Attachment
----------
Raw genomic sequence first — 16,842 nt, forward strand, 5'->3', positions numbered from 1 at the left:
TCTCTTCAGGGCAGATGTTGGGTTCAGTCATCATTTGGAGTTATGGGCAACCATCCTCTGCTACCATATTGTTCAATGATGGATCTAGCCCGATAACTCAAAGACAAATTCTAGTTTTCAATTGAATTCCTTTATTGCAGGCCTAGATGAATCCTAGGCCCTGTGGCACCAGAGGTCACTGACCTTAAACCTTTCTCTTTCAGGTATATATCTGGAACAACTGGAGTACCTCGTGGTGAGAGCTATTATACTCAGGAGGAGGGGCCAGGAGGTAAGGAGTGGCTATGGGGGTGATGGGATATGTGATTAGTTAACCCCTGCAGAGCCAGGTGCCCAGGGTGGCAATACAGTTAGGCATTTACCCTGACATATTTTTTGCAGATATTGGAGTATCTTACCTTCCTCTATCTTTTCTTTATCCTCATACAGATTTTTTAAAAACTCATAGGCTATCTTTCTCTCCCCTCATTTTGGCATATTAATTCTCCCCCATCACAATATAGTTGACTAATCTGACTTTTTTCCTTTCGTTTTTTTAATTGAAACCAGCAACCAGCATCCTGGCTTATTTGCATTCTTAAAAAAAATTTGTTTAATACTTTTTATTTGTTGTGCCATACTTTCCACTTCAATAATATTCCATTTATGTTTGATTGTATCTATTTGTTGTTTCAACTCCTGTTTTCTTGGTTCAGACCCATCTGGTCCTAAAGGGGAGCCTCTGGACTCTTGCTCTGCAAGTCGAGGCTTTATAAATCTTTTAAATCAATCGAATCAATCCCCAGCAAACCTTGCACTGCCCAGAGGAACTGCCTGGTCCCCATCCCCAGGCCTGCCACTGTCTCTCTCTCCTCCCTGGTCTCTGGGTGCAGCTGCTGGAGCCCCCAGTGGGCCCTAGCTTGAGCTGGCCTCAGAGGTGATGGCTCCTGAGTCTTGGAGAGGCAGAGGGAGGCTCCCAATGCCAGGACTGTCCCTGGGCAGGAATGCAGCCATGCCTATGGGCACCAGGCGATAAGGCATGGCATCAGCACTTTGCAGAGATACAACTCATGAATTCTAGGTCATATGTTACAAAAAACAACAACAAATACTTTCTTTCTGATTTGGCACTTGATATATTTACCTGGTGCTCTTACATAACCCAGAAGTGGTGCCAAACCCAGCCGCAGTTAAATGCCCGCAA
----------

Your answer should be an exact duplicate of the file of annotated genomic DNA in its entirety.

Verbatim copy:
Raw genomic sequence first — 16,842 nt, forward strand, 5'->3', positions numbered from 1 at the left:
TCTCTTCAGGGCAGATGTTGGGTTCAGTCATCATTTGGAGTTATGGGCAACCATCCTCTGCTACCATATTGTTCAATGATGGATCTAGCCCGATAACTCAAAGACAAATTCTAGTTTTCAATTGAATTCCTTTATTGCAGGCCTAGATGAATCCTAGGCCCTGTGGCACCAGAGGTCACTGACCTTAAACCTTTCTCTTTCAGGTATATATCTGGAACAACTGGAGTACCTCGTGGTGAGAGCTATTATACTCAGGAGGAGGGGCCAGGAGGTAAGGAGTGGCTATGGGGGTGATGGGATATGTGATTAGTTAACCCCTGCAGAGCCAGGTGCCCAGGGTGGCAATACAGTTAGGCATTTACCCTGACATATTTTTTGCAGATATTGGAGTATCTTACCTTCCTCTATCTTTTCTTTATCCTCATACAGATTTTTTAAAAACTCATAGGCTATCTTTCTCTCCCCTCATTTTGGCATATTAATTCTCCCCCATCACAATATAGTTGACTAATCTGACTTTTTTCCTTTCGTTTTTTTAATTGAAACCAGCAACCAGCATCCTGGCTTATTTGCATTCTTAAAAAAAATTTGTTTAATACTTTTTATTTGTTGTGCCATACTTTCCACTTCAATAATATTCCATTTATGTTTGATTGTATCTATTTGTTGTTTCAACTCCTGTTTTCTTGGTTCAGACCCATCTGGTCCTAAAGGGGAGCCTCTGGACTCTTGCTCTGCAAGTCGAGGCTTTATAAATCTTTTAAATCAATCGAATCAATCCCCAGCAAACCTTGCACTGCCCAGAGGAACTGCCTGGTCCCCATCCCCAGGCCTGCCACTGTCTCTCTCTCCTCCCTGGTCTCTGGGTGCAGCTGCTGGAGCCCCCAGTGGGCCCTAGCTTGAGCTGGCCTCAGAGGTGATGGCTCCTGAGTCTTGGAGAGGCAGAGGGAGGCTCCCAATGCCAGGACTGTCCCTGGGCAGGAATGCAGCCATGCCTATGGGCACCAGGCGATAAGGCATGGCATCAGCACTTTGCAGAGATACAACTCATGAATTCTAGGTCATATGTTACAAAAAACAACAACAAATACTTTCTTTCTGATTTGGCACTTGATATATTTACCTGGTGCTCTTACATAACCCAGAAGTGGTGCCAAACCCAGCCGCAGTTAAATGCCCGCAA